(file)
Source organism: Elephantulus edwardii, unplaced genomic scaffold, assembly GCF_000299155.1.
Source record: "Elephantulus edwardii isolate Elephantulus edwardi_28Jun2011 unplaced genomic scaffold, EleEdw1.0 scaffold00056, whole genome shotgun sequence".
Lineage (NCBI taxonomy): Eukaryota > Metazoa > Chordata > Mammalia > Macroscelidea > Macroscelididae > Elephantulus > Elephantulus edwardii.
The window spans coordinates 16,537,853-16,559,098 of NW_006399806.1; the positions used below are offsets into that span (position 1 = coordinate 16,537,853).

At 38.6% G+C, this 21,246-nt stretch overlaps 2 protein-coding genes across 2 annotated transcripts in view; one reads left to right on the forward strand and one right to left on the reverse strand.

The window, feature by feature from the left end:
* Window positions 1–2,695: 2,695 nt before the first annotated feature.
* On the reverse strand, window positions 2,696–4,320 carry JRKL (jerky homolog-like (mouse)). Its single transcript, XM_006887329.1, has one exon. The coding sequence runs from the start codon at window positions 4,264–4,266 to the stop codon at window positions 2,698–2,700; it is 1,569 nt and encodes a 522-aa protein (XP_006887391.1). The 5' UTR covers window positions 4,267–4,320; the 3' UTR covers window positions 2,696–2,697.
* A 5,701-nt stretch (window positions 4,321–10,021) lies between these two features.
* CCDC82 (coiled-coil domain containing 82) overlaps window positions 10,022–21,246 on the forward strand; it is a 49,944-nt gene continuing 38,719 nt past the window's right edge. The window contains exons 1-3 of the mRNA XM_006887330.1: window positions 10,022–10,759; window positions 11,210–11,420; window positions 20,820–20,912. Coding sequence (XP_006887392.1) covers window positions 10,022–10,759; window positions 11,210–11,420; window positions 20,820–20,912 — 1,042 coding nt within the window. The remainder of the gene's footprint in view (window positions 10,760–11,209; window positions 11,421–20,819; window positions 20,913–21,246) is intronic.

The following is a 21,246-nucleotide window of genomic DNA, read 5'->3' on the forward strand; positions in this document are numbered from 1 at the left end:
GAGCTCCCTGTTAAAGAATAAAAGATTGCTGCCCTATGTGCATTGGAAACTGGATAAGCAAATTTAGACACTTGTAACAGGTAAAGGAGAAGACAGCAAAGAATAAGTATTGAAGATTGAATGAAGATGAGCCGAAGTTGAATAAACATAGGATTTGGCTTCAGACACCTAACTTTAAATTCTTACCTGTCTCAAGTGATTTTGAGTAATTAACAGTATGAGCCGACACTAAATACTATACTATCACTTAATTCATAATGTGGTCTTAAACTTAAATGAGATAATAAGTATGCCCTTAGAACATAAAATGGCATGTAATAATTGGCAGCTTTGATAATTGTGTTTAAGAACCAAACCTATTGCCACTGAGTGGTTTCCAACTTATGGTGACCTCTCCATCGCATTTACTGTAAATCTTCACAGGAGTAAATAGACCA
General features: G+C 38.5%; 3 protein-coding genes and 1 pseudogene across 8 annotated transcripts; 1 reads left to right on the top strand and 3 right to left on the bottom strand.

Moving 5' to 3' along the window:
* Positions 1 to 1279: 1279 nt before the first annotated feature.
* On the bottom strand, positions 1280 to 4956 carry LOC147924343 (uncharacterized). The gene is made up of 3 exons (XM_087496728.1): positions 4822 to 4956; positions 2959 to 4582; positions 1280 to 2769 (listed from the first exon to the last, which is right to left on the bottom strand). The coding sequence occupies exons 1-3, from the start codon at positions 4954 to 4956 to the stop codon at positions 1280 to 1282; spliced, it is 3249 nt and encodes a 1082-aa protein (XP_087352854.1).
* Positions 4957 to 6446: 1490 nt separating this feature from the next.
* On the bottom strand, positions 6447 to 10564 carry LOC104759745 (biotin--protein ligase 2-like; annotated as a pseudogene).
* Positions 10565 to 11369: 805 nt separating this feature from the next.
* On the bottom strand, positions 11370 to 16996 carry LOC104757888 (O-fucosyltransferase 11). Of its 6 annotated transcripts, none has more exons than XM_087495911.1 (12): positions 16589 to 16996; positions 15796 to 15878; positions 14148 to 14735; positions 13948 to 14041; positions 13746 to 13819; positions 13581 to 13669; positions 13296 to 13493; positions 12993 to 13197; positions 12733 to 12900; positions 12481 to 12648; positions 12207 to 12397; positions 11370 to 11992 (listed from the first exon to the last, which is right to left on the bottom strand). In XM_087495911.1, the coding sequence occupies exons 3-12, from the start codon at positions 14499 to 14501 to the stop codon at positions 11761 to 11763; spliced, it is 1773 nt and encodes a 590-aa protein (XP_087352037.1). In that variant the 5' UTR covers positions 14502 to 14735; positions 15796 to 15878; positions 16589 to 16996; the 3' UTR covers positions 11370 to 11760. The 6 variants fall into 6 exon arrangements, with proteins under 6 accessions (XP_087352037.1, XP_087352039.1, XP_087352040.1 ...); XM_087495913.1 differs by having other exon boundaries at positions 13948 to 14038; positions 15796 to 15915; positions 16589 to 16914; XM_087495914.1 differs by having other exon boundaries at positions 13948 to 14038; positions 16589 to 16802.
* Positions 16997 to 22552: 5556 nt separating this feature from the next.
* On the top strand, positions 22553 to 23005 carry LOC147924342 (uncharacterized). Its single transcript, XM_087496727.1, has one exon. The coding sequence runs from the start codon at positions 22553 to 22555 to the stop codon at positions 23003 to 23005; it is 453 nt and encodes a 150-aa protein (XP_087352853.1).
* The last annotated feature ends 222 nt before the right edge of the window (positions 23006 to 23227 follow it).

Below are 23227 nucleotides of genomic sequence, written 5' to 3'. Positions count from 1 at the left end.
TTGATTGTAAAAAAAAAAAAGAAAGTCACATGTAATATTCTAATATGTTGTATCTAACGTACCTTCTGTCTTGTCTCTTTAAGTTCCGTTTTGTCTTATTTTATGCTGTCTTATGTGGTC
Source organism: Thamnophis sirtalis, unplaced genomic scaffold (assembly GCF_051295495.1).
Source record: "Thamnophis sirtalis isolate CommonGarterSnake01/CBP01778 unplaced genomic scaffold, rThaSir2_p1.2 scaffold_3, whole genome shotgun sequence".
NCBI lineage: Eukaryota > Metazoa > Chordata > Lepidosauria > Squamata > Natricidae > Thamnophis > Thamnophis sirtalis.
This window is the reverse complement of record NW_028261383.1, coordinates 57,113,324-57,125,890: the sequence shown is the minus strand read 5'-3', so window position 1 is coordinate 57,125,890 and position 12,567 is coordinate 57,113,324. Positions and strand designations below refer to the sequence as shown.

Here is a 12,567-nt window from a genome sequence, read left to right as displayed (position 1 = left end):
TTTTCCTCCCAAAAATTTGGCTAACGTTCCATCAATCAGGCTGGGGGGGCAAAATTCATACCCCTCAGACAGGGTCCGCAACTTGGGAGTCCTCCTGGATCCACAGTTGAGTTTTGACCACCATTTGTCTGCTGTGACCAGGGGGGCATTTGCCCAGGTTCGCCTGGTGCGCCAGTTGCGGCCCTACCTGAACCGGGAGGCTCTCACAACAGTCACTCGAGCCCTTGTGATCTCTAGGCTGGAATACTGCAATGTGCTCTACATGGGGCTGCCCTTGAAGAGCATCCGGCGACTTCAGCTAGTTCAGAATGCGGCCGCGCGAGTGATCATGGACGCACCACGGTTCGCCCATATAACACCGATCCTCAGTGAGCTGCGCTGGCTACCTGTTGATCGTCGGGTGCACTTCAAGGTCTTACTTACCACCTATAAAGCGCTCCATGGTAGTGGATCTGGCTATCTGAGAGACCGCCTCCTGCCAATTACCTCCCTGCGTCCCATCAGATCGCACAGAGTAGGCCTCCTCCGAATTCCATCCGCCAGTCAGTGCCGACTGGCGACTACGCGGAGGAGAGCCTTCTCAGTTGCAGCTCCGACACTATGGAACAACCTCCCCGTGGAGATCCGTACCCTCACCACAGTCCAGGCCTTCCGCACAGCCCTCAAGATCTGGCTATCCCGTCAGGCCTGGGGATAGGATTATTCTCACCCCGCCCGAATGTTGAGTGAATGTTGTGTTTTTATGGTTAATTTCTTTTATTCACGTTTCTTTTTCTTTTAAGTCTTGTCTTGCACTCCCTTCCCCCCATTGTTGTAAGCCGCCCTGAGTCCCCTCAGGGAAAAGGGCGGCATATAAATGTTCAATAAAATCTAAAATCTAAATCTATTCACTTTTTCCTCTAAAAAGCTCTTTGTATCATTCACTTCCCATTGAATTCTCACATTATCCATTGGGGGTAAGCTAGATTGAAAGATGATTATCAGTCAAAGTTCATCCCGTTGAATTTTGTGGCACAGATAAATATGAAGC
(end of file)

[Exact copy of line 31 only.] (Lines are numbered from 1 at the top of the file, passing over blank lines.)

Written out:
TTTTCCTCCCAAAAATTTGGCTAACGTTCCATCAATCAGGCTGGGGGGGCAAAATTCATACCCCTCAGACAGGGTCCGCAACTTGGGAGTCCTCCTGGATCCACAGTTGAGTTTTGACCACCATTTGTCTGCTGTGACCAGGGGGGCATTTGCCCAGGTTCGCCTGGTGCGCCAGTTGCGGCCCTACCTGAACCGGGAGGCTCTCACAACAGTCACTCGAGCCCTTGTGATCTCTAGGCTGGAATACTGCAATGTGCTCTACATGGGGCTGCCCTTGAAGAGCATCCGGCGACTTCAGCTAGTTCAGAATGCGGCCGCGCGAGTGATCATGGACGCACCACGGTTCGCCCATATAACACCGATCCTCAGTGAGCTGCGCTGGCTACCTGTTGATCGTCGGGTGCACTTCAAGGTCTTACTTACCACCTATAAAGCGCTCCATGGTAGTGGATCTGGCTATCTGAGAGACCGCCTCCTGCCAATTACCTCCCTGCGTCCCATCAGATCGCACAGAGTAGGCCTCCTCCGAATTCCATCCGCCAGTCAGTGCCGACTGGCGACTACGCGGAGGAGAGCCTTCTCAGTTGCAGCTCCGACACTATGGAACAACCTCCCCGTGGAGATCCGTACCCTCACCACAGTCCAGGCCTTCCGCACAGCCCTCAAGATCTGGCTATCCCGTCAGGCCTGGGGATAGGATTATTCTCACCCCGCCCGAATGTTGAGTGAATGTTGTGTTTTTATGGTTAATTTCTTTTATTCACGTTTCTTTTTCTTTTAAGTCTTGTCTTGCACTCCCTTCCCCCCATTGTTGTAAGCCGCCCTGAGTCCCCTCAGGGAAAAGGGCGGCATATAAATGTTCAATAAAATCTAAAATCTAAATCTATTCACTTTTTCCTCTAAAAAGCTCTTTGTATCATTCACTTCCCATTGAATTCTCACATTATCCATTGGGGGTAAGCTAGATTGAAAGATGATTATCAGTCAAAGTTCATCCCGTTGAATTTTGTGGCACAGATAAATATGAAGC